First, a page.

April 13, 2015

Reunited Korean American Transracial Adoptee Mila Konomos Shares Her Thoughts About Adoption, Christianity & More
(Part 1 of 3)

This week I’m featuring a three part series by my friend and fellow Lost Daughters sister, Mila Konomos. It’s my joy to introduce her to you today, particularly those who may not know her, yet. She’s someone whose poignant posts and caring heart  compelled me from the get go. Her posts on the subject of adoption are among the most widely circulated in the adoption community, and for good reason. She always leaves the reader with so much to think about!

Before you read her three part interview this week I invite you to take a look at her reunion video. It's six minutes and thirty-three seconds of fascinating footage, which never fails to bring me to tears.

Deanna: Mila, although I've known you for a while as part of Lost Daughters, this is the first I'm introducing you here at Adoptee Restoration. Could you begin by giving us your adoptee story in a nutshell. (I know, I know, that's hard!)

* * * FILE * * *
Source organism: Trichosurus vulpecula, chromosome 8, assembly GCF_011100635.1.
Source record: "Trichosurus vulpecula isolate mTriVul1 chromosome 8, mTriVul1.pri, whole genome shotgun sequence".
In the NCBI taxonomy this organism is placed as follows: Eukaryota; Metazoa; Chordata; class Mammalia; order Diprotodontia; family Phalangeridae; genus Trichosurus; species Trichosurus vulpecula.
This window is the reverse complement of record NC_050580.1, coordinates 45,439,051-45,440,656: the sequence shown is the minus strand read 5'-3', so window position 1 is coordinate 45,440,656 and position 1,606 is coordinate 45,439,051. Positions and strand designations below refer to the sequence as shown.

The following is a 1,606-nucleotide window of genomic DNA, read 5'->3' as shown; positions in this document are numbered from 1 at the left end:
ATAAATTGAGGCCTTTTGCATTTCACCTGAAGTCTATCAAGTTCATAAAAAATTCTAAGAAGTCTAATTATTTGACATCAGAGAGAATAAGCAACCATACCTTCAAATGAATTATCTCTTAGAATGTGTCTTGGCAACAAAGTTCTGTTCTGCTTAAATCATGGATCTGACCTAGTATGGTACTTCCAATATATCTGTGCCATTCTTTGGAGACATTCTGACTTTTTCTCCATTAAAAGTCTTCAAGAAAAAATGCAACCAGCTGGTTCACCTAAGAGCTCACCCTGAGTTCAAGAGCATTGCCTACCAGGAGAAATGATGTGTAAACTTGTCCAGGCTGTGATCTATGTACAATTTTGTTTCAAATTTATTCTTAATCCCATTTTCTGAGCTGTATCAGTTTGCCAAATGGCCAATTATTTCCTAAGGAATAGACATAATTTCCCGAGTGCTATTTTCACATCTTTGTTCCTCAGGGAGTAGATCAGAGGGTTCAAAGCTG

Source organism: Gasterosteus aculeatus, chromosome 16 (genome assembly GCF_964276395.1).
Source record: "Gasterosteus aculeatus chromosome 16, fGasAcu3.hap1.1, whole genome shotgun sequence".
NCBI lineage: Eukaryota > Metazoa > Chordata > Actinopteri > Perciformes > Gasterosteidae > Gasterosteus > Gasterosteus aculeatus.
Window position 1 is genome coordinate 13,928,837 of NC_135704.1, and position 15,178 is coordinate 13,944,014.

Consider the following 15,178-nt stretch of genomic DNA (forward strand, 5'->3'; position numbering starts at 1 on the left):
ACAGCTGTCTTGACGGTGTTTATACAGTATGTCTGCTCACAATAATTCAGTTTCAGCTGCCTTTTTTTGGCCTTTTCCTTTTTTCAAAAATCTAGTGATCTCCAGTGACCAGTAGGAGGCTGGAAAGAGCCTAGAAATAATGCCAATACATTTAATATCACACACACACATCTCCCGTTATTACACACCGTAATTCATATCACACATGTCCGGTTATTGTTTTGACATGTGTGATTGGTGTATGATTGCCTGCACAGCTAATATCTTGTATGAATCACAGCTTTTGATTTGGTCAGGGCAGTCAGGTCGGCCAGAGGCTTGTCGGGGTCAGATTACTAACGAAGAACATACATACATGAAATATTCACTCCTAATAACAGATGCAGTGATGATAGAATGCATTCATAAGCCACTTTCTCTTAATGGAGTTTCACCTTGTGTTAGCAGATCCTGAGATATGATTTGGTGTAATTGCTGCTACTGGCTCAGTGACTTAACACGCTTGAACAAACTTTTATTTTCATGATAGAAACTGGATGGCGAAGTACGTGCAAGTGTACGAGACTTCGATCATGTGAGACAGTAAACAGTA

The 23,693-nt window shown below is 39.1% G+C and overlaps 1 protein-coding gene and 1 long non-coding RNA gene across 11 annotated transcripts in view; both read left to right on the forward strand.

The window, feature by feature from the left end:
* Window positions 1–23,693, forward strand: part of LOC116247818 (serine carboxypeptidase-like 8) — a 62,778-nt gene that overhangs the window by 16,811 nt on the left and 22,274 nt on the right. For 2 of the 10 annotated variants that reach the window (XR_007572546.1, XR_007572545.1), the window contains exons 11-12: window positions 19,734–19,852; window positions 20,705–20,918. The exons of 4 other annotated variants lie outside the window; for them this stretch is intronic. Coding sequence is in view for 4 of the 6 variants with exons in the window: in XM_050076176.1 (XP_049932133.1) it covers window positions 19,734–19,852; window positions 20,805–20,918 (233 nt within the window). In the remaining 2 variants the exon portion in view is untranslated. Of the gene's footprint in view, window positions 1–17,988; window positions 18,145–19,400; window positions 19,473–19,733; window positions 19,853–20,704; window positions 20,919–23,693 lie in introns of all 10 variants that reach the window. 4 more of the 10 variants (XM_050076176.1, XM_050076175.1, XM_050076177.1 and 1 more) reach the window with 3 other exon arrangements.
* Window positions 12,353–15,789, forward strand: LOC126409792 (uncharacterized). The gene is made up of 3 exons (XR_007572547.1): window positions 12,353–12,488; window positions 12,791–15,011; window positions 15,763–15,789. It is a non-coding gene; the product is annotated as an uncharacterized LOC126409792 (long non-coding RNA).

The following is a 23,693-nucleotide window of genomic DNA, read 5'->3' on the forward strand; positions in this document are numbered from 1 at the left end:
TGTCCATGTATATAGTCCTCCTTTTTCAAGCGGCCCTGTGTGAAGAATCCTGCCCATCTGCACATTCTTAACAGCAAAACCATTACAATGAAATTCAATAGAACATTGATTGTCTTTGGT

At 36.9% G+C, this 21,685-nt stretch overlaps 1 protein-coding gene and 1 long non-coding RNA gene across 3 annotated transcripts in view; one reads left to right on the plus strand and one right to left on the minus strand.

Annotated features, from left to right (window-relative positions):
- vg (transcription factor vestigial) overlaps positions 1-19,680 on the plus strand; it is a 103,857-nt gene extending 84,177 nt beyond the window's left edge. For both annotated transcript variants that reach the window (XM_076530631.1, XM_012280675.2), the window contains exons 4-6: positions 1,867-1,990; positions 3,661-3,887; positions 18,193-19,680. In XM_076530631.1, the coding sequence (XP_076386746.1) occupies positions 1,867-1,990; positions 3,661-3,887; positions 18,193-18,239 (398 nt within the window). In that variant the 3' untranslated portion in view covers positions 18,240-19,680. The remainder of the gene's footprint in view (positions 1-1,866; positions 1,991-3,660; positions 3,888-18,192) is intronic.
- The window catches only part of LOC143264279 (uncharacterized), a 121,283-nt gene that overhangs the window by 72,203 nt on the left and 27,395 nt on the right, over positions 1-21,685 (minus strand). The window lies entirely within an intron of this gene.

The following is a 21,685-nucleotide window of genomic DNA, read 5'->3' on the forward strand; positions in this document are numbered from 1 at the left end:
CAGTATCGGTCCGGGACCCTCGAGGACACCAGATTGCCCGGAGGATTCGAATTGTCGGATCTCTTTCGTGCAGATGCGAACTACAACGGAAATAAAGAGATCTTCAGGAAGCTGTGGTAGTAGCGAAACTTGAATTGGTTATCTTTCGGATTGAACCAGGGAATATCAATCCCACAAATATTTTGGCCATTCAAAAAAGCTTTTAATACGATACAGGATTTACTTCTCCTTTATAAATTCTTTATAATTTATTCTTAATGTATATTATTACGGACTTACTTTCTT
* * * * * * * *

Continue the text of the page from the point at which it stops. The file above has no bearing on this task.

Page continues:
Mila: It’s a pretty typical Korean adoptee story in some ways. I was born in Seoul, South Korea in 1975. Adopted by a White American couple as an infant. Began searching for my Korean family in 2002. Found them in 2009. My American parents are less than supportive but more than indifferent to my reunion. As far as being an adult adoptee, I live a good but complicated life in which I feel relentlessly divided. If folks want more details they can go to my retired blog, Yoon’s Blur or to Lost Daughters.

Deanna: I believe that you have a Christian background. Is this so?

 Mila: Yes, I do have a Christian background. But I’d call my relationship with modern Christianity “complicated,” to say the least.

I grew up in a very loosely Episcopalian home. Translation: We went to church on Easter and Christmas and said “grace” before meals.

There was a period in high school that I got very religious. But then went through a time in college that I began to doubt and question it all. Pretty typical stuff for an American college student. I got really into Nietzsche for a while and Taoism. And then in my mid-20’s started to return to the Bible and Jesus.

But all of this took place before I emerged from the “adoption fog.”